During Thursday’s Scottsboro City Schools Board of Education meeting, a trio of three doctors, Dr. Mandi Bell, Dr. Hardin Coleman and Dr. Dennis Basila, spoke to the board about masks and sharing their opinion on why they should once again mandate masks in schools.
Bell spoke to the board first, reading aloud a letter to the board that she initially was just going to send to them.
“I started writing a letter prior to the starting of school this year in support of masks. I was planning to submit the letter for your review this week, however as things have changed and the environment has changed, I just felt like I wanted to be here to address it in person,” Bell said.
To begin, Bell explained the reason as to why there are no randomized control studies with masking.
“The issue is if you do a controlled study, you’re going to have to have a group of children who are not masked and a group of children who are and you’re going to have to put them in the face of COVID and there’s major ethical issues with that,” Bell said.
However, Bell suggested the board look at some observational studies, some of which she referenced in her letter. Bell also stated that the masking of students and staff is recommended from the American Academy of Pediatrics, an organization of over 67,000 pediatricians. Bell also states the importance of in-person learning for children and how it’s good not only for intellectual learning for kids but social learning as well.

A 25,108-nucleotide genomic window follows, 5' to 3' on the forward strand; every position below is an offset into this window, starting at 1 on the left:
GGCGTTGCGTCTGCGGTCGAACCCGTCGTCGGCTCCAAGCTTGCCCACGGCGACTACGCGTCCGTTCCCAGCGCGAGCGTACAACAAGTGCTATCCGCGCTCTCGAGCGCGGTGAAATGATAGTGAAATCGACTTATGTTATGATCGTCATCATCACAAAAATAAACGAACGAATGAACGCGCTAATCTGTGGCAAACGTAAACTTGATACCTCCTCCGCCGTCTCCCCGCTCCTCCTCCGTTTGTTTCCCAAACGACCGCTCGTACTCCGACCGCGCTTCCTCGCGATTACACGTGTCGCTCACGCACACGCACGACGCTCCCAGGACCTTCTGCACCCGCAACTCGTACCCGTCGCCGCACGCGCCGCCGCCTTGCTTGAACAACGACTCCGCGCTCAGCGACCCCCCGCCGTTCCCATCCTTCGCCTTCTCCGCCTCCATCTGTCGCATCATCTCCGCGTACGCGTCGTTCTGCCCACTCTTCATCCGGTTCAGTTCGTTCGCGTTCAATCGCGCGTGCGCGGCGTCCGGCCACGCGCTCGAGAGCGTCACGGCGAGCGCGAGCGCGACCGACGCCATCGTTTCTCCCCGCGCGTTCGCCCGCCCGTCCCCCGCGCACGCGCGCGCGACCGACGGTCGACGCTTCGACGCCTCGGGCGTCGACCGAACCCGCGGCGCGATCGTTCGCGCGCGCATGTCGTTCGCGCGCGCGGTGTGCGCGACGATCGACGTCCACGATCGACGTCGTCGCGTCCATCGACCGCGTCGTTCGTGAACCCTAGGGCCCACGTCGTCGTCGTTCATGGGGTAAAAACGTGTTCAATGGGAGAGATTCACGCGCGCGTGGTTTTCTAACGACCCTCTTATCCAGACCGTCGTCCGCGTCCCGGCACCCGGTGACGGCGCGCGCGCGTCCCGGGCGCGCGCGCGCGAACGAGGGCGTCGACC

“In person education won’t be possible and won’t be a reality if we can’t keep schools open and maintain a safe and inclusive learning environment. We’re aware that three schools in north Alabama have already had to close down for several weeks since the beginning of school,” Bell said. “We want to prevent this interruption in our school district. If COVID cases increase, it can spread rapidly amongst the unvaccinated population and potentially moreso among those that do not wear masks or socially distance.”
Next to speak was Coleman, who first thanked Bell for her thoughts and her sharing of studies and statistics. Coleman focused his speech more towards personal insight and experiences he’s had throughout the year. The first observation he noted is that last year, kids just weren’t getting sick.
“I didn’t see them last year. We didn’t see the colds, I didn’t see as many flu, we didn’t see as much strep throat, I thought I was going to have to get a second job,” Coleman said. “They just weren’t getting sick and the biggest difference was the masks. Maybe it helped prevent COVID in schools too. Fortunately, by God’s grace, children were not infected as much by those previous types of COVID but now we know that they are. You look at the space around us, they’re in trouble and we’re in trouble and I think our kids could be next.”